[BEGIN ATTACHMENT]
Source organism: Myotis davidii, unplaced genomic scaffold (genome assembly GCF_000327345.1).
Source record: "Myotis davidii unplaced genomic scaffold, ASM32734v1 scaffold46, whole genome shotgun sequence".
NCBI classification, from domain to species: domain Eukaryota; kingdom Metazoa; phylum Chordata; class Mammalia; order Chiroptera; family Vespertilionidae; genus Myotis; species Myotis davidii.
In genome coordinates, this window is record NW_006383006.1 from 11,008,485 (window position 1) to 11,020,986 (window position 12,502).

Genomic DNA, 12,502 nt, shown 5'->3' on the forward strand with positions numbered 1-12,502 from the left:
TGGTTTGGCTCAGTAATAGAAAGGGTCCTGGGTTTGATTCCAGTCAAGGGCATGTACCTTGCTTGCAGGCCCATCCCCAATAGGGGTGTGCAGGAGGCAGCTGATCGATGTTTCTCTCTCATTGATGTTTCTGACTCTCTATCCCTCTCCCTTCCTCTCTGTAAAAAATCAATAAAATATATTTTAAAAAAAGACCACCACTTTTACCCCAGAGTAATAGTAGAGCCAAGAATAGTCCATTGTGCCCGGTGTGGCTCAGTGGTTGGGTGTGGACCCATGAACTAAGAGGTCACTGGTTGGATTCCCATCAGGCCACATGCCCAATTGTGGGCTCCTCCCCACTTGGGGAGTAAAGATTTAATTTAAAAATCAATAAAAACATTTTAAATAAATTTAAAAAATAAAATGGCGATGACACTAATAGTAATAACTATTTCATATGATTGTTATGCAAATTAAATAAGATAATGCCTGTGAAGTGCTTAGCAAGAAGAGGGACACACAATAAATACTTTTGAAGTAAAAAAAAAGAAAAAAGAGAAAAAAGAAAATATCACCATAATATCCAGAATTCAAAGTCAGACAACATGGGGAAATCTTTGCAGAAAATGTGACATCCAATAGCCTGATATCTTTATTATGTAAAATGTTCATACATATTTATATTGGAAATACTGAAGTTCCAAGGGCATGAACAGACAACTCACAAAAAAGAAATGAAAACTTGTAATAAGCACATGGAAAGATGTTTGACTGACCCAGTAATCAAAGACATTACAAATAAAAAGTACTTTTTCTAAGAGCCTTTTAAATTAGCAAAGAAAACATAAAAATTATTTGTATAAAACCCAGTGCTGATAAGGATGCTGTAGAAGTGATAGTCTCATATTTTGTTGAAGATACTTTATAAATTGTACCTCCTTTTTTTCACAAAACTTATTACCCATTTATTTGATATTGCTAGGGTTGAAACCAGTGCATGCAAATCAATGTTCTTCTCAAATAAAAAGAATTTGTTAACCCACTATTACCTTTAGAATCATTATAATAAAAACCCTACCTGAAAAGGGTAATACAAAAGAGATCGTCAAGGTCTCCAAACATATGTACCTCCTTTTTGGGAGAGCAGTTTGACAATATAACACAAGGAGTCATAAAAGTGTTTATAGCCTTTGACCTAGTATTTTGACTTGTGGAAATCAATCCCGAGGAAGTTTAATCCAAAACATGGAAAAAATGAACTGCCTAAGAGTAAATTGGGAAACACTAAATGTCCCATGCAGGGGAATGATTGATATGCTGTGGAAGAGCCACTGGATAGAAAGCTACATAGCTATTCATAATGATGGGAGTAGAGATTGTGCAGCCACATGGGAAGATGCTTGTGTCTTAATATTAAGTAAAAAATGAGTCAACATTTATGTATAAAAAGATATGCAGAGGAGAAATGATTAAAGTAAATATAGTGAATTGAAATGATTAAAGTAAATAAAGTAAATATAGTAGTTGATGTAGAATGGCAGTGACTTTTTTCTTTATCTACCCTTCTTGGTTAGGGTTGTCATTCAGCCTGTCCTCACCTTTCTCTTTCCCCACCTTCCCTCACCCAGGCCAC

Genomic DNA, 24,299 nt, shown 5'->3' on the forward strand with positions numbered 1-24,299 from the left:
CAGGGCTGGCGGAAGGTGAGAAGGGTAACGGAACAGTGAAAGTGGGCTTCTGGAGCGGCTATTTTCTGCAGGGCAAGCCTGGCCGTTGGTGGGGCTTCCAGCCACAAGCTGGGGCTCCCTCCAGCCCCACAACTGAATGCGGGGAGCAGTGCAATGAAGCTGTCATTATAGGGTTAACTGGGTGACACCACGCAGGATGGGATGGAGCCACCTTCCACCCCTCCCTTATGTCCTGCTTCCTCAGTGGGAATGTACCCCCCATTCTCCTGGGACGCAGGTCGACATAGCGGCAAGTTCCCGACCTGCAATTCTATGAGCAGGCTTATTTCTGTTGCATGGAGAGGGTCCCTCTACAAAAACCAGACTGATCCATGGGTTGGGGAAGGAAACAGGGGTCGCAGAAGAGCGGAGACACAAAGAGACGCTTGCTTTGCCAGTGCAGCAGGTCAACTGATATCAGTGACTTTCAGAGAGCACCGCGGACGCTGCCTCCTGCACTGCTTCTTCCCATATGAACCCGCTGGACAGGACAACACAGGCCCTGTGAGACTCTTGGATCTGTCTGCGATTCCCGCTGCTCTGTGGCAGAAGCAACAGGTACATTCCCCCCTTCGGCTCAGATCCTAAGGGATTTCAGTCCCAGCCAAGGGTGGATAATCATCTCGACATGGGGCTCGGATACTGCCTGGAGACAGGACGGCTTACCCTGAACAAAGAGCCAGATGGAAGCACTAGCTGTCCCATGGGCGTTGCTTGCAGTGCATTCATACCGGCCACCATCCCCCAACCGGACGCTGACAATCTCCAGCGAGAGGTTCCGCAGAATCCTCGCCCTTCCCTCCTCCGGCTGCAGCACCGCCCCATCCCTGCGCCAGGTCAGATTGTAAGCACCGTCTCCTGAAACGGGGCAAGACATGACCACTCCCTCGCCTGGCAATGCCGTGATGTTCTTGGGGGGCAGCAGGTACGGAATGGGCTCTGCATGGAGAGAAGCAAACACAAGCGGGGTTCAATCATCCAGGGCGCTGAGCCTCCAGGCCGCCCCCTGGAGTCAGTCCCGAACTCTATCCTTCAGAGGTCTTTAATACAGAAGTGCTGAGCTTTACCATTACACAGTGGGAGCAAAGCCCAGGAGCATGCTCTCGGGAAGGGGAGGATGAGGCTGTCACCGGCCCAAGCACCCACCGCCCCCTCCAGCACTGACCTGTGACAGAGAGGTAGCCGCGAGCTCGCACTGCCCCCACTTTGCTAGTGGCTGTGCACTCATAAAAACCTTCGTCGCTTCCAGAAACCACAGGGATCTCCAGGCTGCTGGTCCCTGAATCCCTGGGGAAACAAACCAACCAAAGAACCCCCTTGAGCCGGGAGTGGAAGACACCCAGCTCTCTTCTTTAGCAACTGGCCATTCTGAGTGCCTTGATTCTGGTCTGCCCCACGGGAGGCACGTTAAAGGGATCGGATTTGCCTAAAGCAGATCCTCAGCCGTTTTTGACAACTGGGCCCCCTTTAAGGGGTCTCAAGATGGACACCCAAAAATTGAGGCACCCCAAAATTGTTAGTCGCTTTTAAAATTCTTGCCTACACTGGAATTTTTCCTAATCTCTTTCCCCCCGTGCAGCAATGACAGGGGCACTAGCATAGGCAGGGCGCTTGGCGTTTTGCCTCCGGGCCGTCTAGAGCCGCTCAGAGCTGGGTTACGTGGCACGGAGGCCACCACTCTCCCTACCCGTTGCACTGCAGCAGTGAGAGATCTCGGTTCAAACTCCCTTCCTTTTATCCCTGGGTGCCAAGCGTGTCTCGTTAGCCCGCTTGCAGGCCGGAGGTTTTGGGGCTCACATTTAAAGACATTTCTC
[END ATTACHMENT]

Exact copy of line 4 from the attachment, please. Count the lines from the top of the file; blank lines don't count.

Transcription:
In genome coordinates, this window is record NW_006383006.1 from 11,008,485 (window position 1) to 11,020,986 (window position 12,502).